The Rise of
"Due process" originally meant law of the land, indicating its roots in the
community, common sense, and history. Communities' historical way of
meting out justice constituted "due process. " By noting that the ninth and
tenth amendments of the U.S. Constitution reserve powers and unenumer-
rights to states and localities, the author makes his claim for the moral
superiority of community traditions and institutions over governments.
President Eisen hower's famous is declaration that the people won't obey
laws that they don't respect reflected this commonsense notion that federal
law should respect local and state traditions. The two, federal law and local
law, however, have frequently come into conflict. The federal government
and courts have had to step in to curb the abuse of individual rights and
freedoms by localities and states, as seen in the Miranda rulings, tile Voting
Rights Act of 1965, and abortion rights.
Political history in the West has largely consisted of attempts to put into
action the religious principle-going back as far as Moses and the Ten
Commandments-that rulers must obey the higher law. Israelite leaders, like
their people, often violated the commandments and their covenant with
God. But there grew up institutions-judges and prophets-to hold rulers
and people to the higher law and bring them back to it when they strayed.
In the Christian world, the higher law tradition grew into a fundamental sep- between
religion and politics. From this arose a separate church hierarchythat pronounced rules of conduct binding on rulers as well as subjects.
On several occasions popes officially deposed rulers and encouraged people
"The Rise of Limited Government," by Bruce Frohnen, reprinted from The World I,
Vol. 13, No. 10, October 1998. pp. 22-35.
* THE RISE OF LIMITED GOVERNMENT *
to rebel against them because the rulers had committed serious crimes against the
Within this millennium, religious institutions have not been alone in limiting
rulers' powers. Customs developed into a set of generally accepted standards of
conduct binding rulers. Local authorities resisted encroachments by central
governors on their customary practices, and local associations such as craft guilds
and townships-secured charters allowing them significant autonomy. And within
government itself there arose the principle of separation of powers according to
which political functions must be divided so that no one man or institution call
exercise them all.
* The Rise of Customary Law
The Christian church in the West built a body of canon law on the basis of the Ten
Commandments. Clerics developed rules putting God's law into action in particular
circumstances and relationships and further limiting rulers' powers. For example,
the church refused to recognize marriages not entered into voluntarily, even when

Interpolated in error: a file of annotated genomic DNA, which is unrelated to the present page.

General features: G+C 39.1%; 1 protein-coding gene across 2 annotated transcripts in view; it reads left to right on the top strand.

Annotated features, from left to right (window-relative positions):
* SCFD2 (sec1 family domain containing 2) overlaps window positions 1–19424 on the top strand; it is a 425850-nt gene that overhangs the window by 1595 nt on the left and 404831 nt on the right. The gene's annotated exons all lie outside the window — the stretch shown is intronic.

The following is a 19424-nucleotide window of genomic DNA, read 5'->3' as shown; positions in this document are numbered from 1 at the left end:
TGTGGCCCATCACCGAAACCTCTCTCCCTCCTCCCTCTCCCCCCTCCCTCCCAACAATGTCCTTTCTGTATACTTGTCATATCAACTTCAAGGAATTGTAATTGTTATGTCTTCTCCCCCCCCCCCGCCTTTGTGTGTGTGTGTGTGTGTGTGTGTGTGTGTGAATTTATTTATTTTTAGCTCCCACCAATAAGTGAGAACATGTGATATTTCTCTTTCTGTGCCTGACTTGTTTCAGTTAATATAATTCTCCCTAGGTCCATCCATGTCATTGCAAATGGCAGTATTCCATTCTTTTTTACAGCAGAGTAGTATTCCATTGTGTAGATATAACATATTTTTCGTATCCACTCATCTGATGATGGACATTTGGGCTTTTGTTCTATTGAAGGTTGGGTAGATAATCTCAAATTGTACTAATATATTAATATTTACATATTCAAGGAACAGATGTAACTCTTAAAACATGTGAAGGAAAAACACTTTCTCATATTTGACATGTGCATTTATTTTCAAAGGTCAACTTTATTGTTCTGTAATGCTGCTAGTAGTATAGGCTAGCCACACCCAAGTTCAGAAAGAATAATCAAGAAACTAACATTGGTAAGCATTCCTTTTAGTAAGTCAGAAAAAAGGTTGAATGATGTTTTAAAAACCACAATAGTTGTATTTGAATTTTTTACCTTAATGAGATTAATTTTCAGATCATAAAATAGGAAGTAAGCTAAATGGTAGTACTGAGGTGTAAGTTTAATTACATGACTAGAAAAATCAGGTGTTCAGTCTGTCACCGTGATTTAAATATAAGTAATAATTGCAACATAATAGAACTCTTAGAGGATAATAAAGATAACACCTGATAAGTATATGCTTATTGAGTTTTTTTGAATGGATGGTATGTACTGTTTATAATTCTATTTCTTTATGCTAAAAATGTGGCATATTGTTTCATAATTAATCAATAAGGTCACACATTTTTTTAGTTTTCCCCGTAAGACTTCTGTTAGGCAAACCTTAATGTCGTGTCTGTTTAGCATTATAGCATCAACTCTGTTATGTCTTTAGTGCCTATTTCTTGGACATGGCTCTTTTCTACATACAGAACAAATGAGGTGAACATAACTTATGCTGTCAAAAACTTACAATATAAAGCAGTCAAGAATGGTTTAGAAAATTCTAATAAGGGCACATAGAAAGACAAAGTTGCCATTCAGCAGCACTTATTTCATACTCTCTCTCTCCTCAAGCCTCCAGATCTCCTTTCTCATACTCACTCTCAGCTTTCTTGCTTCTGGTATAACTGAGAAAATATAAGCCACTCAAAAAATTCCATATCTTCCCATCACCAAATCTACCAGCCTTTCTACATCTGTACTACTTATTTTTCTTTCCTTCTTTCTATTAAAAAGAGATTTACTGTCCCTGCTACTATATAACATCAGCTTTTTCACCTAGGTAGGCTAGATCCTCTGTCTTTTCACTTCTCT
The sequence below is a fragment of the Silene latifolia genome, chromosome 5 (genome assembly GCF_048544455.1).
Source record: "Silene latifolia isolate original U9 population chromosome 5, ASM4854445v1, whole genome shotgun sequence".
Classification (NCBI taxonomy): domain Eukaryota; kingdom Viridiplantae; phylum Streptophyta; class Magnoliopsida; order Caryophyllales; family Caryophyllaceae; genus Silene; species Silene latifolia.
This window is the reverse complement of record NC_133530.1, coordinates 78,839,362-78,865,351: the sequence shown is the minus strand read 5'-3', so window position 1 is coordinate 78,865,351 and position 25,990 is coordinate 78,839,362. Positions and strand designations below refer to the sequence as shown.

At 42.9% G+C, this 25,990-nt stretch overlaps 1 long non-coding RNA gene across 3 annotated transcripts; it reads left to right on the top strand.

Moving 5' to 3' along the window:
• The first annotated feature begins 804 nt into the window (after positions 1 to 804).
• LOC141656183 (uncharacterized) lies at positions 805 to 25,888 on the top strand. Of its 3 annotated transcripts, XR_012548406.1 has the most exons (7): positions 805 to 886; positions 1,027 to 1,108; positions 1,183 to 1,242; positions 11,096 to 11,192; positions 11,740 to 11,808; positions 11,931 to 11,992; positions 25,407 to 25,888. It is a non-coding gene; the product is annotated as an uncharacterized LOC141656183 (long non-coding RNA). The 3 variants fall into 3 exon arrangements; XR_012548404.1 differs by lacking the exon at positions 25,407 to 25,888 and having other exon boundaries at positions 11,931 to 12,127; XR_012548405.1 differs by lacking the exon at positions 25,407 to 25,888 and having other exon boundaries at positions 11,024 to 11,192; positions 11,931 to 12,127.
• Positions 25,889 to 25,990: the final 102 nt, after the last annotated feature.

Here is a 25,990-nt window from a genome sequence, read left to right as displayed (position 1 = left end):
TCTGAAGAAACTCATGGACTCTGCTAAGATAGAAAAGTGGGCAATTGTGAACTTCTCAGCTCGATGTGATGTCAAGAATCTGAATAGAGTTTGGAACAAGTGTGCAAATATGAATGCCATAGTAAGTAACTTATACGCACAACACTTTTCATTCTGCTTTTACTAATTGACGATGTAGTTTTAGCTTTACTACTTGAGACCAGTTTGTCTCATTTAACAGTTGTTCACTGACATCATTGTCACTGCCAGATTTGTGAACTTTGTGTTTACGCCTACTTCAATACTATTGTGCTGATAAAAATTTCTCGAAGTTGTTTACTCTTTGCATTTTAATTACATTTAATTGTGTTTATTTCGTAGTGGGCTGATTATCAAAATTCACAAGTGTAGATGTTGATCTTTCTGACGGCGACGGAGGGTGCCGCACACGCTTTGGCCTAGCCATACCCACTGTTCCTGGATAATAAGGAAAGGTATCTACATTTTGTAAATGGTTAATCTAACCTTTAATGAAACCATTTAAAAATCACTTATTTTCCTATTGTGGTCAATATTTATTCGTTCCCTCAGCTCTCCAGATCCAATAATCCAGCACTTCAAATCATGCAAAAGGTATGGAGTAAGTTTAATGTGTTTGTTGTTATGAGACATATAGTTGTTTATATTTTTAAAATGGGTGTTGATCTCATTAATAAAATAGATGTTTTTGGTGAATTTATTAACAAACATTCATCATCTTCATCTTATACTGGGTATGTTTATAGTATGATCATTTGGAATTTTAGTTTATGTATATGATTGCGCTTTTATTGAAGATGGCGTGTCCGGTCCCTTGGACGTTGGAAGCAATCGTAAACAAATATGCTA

the monarch or his official sought the union. Rulers were bound to respect the
dignity and free will of their subjects, even when this interfered with their dynastic
Particularly in England, over time canon law came to be integrated into the
customary or common law of the land, which was developed after the Norman
conquest by judges who ruled in individual cases in the light of precedent or
custom, with minimal recourse to statutes; it continued to evolve through the end of
the eighteenth century and into the present day. Common law consisted primarily of
local customs governing disputes over property ownership, contracts, and
procedures in the courts. These customs developed into more general rules that
were applied by judges (often the king or local nobles) in particular cases.
One important set of rules in common law related to contracts. When
one person or organization contracted with another, it was assumed that both
parties knew all the contract's provisions-how many goods would exchange
hands, what the price would be, and so on. If one party sought to change any
of these provisions, say by telling the purchaser that he must pick up the
goods rather than delivering them to his principal place of business, the other
party was not necessarily bound by the contract any longer. Only if the other
party agreed to this change in the contract's terms, either by saying so or by
accepting the goods without protest, would the contract still be considered
valid. The assumption that goods would be delivered to the purchaser's place
of business was based on custom. The assumption that parties should only be
THE RISE OF LIMITED GOVERNMENT
Limiting Rulers' Powers
• Western political history has largely consisted of attempts to make
rulers obey the higher law.
• In England, judges used the customary or common law of the land,
developed after the Norman Conquest and based on precedent or
custom, to decide particular cases.
• King John signed the Magna Carta in 1215, covenating with his nobles
to cease violating their accustomed rights.
• King James' attempts to gain absolute power gave rise to the theory that
political power must be separated between the king and Parliament.
• English principles of limited government were an established inheritance
for America, and were enshrined in the American Constitution.